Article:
This lunchtime George Osborne delivered his eighth Budget and announced a sugar levy on soft drinks. The issue of a ‘sugar tax’ is a multi-layered one that requires a great deal of unpacking.
Firstly, there’s the ideological conundrum facing the chancellor. As a Conservative, he would instinctively oppose central government ‘interfering’ in the lives of the public on such a micro level. The faces of his backbenchers as he made the announcement would appear to show that they would share that instinct. He justified this by saying that he would be unable to say to his children’s generation that despite knowing that the average 5 year old in the UK consumes their body weight in sugar each year, he stood by and did nothing.
So, an emotional, moral argument to begin.
Then there are the practical implications of the decision. Flat rate taxes disproportionately affect the less well off, who, incidentally, also happen to be the people most likely to consume sugary fizzy drinks. How to avoid this obvious criticism?
Well, the Chancellor chose his language carefully.
To quote from the Red Book, “The levy will be designed to encourage companies to reformulate by reducing the amount of added sugar in the drinks they sell, moving consumers towards lower sugar alternatives, and reducing portion sizes. Under this levy, if producers change their behaviour, they will pay less tax.”
In his speech, he said, ““Of course someone might decide to pass on this cost to the consumer, and that would be their choice.”
Osborne has cleverly placed the ball in the producers’ court. He’s issued a challenge to them to change their recipes and drive customers towards low sugar alternatives. He’s provided the option of paying less tax. So, if they end up paying more tax, that was their choice. And if they decide to pass on that additional tax burden to customers, again, it’s nothing to do with the Government.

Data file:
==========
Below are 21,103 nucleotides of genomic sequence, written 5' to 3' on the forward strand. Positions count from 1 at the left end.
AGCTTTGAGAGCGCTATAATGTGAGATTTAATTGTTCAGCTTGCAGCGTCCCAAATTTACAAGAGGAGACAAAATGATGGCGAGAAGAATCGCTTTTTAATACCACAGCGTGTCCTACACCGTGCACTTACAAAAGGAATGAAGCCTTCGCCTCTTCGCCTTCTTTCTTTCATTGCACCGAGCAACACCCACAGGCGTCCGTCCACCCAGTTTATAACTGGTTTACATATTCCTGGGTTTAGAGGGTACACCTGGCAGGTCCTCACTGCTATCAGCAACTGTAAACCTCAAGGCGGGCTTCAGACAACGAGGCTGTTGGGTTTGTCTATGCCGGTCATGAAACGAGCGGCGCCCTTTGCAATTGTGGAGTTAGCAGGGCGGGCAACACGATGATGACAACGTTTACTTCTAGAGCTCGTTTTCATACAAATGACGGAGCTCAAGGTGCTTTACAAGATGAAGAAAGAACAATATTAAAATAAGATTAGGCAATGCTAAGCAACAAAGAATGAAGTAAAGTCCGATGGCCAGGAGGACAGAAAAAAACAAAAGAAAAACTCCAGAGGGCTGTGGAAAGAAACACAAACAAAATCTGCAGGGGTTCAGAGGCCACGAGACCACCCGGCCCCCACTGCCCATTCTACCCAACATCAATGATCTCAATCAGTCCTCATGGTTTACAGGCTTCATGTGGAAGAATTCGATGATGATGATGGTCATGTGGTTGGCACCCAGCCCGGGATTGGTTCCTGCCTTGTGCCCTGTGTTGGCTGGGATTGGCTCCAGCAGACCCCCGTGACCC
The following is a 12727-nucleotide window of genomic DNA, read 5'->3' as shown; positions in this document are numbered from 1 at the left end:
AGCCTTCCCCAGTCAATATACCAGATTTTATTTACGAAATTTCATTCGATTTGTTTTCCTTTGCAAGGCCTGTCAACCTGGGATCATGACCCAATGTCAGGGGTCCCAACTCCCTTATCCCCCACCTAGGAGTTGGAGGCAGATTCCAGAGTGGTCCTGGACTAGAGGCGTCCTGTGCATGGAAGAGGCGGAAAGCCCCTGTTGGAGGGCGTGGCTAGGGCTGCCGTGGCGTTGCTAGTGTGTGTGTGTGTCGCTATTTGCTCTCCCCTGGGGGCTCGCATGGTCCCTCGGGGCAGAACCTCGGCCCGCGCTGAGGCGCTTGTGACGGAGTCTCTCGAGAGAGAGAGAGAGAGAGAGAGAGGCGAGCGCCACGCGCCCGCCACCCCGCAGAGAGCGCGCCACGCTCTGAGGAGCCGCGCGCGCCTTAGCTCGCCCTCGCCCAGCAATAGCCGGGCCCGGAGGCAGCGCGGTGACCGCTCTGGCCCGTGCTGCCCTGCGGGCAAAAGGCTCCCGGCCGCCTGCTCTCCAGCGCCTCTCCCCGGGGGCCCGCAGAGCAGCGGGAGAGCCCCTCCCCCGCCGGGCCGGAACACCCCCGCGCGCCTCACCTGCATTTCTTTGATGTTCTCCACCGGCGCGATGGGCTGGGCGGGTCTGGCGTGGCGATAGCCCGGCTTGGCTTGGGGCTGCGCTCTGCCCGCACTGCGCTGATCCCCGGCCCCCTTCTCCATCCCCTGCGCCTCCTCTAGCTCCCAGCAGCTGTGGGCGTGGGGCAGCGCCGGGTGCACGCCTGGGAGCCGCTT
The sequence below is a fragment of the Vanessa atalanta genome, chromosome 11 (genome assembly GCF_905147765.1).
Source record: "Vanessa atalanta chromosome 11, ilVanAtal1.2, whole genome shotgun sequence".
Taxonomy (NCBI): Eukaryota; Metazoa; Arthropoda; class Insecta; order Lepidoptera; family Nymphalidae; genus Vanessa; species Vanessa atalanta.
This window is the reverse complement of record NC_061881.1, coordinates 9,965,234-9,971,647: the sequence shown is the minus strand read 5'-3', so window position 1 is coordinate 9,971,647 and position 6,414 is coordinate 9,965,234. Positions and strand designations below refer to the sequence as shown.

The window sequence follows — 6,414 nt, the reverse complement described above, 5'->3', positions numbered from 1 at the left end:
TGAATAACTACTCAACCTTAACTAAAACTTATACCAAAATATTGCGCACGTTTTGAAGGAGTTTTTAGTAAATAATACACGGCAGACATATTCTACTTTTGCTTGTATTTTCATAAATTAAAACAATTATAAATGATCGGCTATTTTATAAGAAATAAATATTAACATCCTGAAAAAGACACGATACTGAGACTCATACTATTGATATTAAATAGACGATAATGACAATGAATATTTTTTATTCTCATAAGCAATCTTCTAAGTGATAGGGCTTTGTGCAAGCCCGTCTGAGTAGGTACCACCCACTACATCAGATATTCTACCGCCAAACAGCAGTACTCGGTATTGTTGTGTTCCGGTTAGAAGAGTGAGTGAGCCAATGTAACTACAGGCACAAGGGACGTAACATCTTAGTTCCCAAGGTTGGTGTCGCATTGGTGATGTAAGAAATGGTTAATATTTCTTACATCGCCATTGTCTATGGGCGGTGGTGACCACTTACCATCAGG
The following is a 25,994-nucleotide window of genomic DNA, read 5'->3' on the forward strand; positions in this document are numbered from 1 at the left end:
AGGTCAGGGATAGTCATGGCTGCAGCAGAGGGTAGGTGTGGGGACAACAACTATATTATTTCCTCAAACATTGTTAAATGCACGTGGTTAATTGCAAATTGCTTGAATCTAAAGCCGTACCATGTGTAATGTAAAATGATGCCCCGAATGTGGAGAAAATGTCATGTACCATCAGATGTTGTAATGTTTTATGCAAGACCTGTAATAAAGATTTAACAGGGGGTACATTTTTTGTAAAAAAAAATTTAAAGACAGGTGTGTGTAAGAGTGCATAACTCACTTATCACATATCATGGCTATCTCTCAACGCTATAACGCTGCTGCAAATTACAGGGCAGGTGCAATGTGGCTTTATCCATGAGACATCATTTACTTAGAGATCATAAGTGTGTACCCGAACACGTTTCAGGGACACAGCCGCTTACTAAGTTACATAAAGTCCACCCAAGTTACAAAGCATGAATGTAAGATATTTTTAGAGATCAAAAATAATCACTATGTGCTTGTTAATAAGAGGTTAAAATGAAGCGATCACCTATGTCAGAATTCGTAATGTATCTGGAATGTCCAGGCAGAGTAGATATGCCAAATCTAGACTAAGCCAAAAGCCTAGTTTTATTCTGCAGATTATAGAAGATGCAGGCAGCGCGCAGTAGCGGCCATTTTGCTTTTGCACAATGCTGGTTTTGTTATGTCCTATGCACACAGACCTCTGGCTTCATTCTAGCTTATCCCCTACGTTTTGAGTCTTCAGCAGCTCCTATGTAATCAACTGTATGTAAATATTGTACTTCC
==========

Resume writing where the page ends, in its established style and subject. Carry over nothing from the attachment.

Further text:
What’s more, there’s a double incentive for the soft drinks industry. If they continue to make sugary drinks and choose to pass on the costs to consumers, not only have they raised prices, but they’ve elected to keep giving sugar to children. The companies in question, on a reputational level, have been left with almost no choice but to cut sugar.
Finally, the third aspect of the sugar levy; distraction.
A quick scan across news outlets reveals that the Sugar Levy has stolen the headlines, with Sky, BBC, Telegraph, Independent and Guardian, to name just a few, all leading with the story. But should it have done?
This was Budget that cut growth forecasts and revealed that the Chancellor will again miss his fiscal targets. But those facts are nowhere near as eye catching as a much debated levy on soft drink makers.
With just one announcement, Osborne may have sugared what could have proven a very bitter Budget pill.